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Interested in web application security and programming languages.


Sep
30
awarded  Explainer
Sep
24
awarded  Autobiographer
Sep
1
revised Does an established ssl connection mean a line is really secure
added 246 characters in body
Sep
1
answered Does an established ssl connection mean a line is really secure
Aug
28
comment How can document.referrer be used for XSS?
@MichaelBlake, sorry, I misunderstood which part was the payload and which was the container.
Aug
27
comment How can document.referrer be used for XSS?
assigning to innerHTML doesn't run <script>s. Try <img onerror="..." src=bogus> instead.
Aug
27
answered Does CSRF prevention also prevent reflected XSS attack?
Aug
25
comment CSRF vulnerability in CGI/shell script web interface of hardware
@SilverlightFox, Does the safe method convention in RFC 7231#4.2.1 sound like the right term to you?
Aug
25
revised CSRF vulnerability in CGI/shell script web interface of hardware
edited body
Aug
25
comment CSRF vulnerability in CGI/shell script web interface of hardware
@SilverlightFox, Good point. I suppose the HTTP DELETE method is idempotent if it succeeds silently when its target address does not refer to anything, and PUT is idempotent since it overwrites, but allowing DELETE and PUT cross-origin while disallowing POST would surprise many. Will edit.
Aug
19
answered What's the inverse of sandbox security pattern?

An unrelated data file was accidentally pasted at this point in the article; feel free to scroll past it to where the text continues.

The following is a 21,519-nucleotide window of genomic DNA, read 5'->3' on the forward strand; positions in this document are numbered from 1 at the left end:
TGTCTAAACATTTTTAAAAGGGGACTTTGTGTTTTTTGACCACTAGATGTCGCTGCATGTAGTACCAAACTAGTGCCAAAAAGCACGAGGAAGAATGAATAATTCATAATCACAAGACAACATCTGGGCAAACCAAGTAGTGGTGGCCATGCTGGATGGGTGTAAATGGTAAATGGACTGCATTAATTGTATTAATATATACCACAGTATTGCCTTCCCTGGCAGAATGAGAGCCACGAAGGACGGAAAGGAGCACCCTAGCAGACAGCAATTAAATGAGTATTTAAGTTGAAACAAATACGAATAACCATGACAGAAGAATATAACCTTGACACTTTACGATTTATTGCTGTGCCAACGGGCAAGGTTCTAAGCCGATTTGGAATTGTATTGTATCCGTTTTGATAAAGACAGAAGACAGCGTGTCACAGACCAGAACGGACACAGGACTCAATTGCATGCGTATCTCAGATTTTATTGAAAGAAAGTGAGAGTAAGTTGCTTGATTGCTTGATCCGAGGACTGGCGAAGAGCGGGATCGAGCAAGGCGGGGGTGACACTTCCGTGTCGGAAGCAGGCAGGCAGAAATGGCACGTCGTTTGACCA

Aug
12
revised Can installing Snort make me vulnerable?
formatting
Aug
8
comment How the address bar manage the XSS?
"1"? Not "test"?
Aug
8
comment How the address bar manage the XSS?
What do you mean by "work"? Does an alert pop up? Should it?
Aug
7
comment User Enumeration Vulnerability while creating Google account
@Engineer, as schroeder points out, email accounts are not private, so there's little gain, and early captchas might lead to fewer legitimate account creations because users might be more willing to do a captcha after they're invested in a name they've chosen.
Aug
6
comment Is there a need to have XSS filters when I'm saving data as XML?
@vikkyhacks, UTF-7 attacks were the canonical example of encoding level attacks. Modern browsers are immune, but there might be other ways to cause the browser to see a '<' character without the XML containing a `'<`` byte. For example, if your write treats the input as ASCII, and your XML parser expects UTF-8 and treats overly-long UTF-8 sequences as text nodes and normalizes the output.
Aug
6
comment Is there a need to have XSS filters when I'm saving data as XML?
Writing and reading from a file is subject to race conditions. Does the kind of file system you're on make it impossible for get_name see the beginning of one write from write_to_xml_as and the end of another?
Aug
6
comment Is there a need to have XSS filters when I'm saving data as XML?
With what headers is the HTML served? If you don't have any <meta charset="..."> or equivalent header, then encoding-level attacks might be possible.
Aug
6
comment User Enumeration Vulnerability while creating Google account
@Engineer, If the cost of enumerating the n-th email address by this method is less than the benefit that comes from knowing the email address, then an attacker can profit from doing so. If enumerating is hard/inefficient, then there are fewer attackers who would benefit so the system is less vulnerable.
Aug
6
comment should I give the csrf token a descriptive name?
How is this name exposed to users? How long is the token good for?